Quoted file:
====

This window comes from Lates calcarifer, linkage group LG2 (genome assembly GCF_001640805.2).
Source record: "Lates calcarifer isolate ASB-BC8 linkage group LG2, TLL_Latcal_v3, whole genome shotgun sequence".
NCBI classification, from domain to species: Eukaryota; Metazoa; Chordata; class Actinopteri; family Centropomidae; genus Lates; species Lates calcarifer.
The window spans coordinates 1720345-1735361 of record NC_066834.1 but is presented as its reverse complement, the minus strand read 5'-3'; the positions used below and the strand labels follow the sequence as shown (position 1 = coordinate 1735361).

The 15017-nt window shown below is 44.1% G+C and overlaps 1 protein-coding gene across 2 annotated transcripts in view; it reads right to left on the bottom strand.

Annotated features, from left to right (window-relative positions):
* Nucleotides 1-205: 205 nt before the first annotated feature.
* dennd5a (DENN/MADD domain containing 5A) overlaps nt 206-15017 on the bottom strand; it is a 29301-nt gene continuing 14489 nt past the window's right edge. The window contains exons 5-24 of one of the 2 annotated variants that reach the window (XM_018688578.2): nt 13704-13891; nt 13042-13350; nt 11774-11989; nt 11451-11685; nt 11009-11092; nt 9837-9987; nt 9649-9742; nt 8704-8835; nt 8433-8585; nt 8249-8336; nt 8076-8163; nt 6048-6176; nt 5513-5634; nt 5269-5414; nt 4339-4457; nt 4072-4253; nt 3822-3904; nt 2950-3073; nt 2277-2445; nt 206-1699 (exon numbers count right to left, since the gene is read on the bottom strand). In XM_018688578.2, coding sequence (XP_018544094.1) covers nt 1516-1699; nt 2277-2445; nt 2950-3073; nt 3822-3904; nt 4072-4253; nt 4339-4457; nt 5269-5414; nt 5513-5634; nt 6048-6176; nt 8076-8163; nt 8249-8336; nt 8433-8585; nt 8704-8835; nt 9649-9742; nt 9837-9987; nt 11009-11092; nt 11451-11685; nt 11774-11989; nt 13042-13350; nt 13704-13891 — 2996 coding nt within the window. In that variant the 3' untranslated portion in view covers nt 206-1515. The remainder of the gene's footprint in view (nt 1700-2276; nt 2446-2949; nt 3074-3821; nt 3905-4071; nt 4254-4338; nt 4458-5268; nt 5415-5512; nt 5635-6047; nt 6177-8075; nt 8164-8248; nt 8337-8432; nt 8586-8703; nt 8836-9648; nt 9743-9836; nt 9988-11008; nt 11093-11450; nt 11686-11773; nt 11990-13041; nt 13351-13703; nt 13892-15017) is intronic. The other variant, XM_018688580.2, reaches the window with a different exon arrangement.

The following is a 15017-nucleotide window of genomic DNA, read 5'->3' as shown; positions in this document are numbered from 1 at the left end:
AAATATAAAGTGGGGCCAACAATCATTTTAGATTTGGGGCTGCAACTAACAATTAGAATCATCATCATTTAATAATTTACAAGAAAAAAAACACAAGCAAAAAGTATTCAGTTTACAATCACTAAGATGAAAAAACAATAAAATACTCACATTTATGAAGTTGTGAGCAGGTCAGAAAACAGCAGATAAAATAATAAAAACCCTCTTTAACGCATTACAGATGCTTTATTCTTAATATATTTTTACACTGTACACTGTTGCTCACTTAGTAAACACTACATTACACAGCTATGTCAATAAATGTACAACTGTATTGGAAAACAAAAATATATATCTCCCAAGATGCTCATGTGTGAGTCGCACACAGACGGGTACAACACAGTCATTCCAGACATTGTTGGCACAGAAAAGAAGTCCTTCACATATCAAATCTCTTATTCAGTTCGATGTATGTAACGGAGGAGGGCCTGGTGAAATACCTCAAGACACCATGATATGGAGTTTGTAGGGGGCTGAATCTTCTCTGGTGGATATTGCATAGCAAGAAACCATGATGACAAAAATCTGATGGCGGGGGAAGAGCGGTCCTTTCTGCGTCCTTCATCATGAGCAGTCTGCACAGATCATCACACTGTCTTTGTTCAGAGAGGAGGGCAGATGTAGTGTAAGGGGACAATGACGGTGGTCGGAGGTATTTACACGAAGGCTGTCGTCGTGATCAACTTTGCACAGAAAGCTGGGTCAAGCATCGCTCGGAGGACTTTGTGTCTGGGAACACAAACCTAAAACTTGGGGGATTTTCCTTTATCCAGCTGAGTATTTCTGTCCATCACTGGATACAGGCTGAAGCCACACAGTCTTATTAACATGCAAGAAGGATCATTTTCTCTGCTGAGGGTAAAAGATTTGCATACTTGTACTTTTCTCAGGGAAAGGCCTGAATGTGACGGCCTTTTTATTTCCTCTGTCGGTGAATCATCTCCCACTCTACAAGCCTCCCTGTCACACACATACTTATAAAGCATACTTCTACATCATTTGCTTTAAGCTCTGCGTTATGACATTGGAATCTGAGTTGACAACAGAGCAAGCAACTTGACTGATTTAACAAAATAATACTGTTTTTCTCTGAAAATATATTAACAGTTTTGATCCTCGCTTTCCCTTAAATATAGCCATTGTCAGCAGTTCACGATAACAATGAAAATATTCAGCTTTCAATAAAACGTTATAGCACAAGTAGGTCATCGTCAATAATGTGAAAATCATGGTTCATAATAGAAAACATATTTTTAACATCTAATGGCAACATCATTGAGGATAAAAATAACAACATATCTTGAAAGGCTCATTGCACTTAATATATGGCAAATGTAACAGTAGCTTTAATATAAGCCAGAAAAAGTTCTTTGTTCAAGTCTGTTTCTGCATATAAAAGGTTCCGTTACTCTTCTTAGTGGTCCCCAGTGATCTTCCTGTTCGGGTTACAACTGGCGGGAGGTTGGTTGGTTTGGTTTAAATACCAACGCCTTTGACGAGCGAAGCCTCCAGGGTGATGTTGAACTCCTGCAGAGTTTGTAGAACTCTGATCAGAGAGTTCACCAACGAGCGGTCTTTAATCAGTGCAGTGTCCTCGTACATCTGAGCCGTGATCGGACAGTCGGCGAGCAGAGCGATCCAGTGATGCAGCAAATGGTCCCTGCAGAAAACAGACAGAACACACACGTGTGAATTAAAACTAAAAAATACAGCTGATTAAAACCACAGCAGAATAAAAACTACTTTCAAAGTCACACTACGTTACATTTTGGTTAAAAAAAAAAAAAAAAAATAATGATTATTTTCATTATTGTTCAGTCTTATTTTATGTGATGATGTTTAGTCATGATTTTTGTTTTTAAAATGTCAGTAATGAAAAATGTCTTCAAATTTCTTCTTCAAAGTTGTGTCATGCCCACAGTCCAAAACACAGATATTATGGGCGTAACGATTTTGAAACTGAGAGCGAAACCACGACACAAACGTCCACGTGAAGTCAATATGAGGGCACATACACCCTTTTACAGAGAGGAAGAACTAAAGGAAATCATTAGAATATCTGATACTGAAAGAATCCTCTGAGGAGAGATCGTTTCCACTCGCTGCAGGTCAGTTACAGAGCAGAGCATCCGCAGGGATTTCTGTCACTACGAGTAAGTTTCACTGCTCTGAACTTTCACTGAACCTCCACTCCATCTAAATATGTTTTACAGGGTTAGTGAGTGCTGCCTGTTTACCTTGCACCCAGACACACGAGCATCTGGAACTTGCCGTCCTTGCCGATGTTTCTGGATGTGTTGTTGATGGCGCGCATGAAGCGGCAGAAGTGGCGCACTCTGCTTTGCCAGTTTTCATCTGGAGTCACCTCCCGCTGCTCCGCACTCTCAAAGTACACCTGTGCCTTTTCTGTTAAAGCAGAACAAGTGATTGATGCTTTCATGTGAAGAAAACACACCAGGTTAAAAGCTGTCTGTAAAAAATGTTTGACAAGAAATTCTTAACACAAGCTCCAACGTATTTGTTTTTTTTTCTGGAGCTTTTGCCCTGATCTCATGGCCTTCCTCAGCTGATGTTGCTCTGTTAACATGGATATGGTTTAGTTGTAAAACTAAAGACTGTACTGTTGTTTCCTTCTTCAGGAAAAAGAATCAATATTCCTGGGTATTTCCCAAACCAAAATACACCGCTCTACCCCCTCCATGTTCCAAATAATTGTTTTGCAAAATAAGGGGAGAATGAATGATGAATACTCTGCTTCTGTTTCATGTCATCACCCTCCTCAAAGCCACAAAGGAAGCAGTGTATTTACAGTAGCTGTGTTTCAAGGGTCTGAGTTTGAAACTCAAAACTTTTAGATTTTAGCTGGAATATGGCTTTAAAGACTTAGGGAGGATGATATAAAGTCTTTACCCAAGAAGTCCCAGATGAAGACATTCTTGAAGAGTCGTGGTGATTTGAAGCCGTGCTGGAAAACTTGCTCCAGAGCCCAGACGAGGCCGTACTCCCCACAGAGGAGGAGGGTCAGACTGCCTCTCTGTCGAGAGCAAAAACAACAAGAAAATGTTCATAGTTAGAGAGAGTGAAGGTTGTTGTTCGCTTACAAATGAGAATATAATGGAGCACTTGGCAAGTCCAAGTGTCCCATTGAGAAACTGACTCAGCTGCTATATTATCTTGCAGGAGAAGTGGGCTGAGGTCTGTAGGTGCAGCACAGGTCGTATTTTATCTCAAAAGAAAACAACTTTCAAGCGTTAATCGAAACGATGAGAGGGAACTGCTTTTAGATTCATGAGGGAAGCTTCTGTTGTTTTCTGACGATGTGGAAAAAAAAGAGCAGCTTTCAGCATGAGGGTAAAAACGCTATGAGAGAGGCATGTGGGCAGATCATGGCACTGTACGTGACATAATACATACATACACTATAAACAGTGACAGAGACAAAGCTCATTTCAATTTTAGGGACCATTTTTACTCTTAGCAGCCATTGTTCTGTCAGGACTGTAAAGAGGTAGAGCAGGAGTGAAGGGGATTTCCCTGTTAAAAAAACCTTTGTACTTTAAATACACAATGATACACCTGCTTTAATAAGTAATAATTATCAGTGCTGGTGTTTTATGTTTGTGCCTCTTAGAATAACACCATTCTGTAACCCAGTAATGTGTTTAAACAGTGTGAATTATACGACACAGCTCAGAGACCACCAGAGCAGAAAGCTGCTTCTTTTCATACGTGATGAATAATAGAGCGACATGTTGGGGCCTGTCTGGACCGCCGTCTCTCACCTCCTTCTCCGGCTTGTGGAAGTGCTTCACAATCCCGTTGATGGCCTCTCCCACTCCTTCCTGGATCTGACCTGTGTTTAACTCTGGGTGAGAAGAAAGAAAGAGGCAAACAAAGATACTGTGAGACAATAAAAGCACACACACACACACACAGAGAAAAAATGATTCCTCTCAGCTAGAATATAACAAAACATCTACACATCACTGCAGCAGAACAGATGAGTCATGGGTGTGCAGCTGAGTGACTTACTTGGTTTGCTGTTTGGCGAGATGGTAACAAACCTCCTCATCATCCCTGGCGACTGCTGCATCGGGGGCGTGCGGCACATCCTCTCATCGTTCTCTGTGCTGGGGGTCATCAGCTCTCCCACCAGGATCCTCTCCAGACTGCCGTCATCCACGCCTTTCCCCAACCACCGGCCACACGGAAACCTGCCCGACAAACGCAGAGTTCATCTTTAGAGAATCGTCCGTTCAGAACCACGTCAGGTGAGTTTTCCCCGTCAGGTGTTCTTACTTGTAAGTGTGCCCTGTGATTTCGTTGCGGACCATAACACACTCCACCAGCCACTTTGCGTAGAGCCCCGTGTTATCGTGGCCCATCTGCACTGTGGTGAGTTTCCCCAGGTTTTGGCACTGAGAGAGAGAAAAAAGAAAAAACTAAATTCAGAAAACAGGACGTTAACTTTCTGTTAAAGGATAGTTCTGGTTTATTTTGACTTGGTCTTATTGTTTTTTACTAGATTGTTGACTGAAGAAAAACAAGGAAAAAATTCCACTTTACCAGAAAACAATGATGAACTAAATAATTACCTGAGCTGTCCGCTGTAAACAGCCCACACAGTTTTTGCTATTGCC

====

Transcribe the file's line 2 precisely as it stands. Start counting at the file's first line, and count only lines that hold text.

Source record: "Lates calcarifer isolate ASB-BC8 linkage group LG2, TLL_Latcal_v3, whole genome shotgun sequence".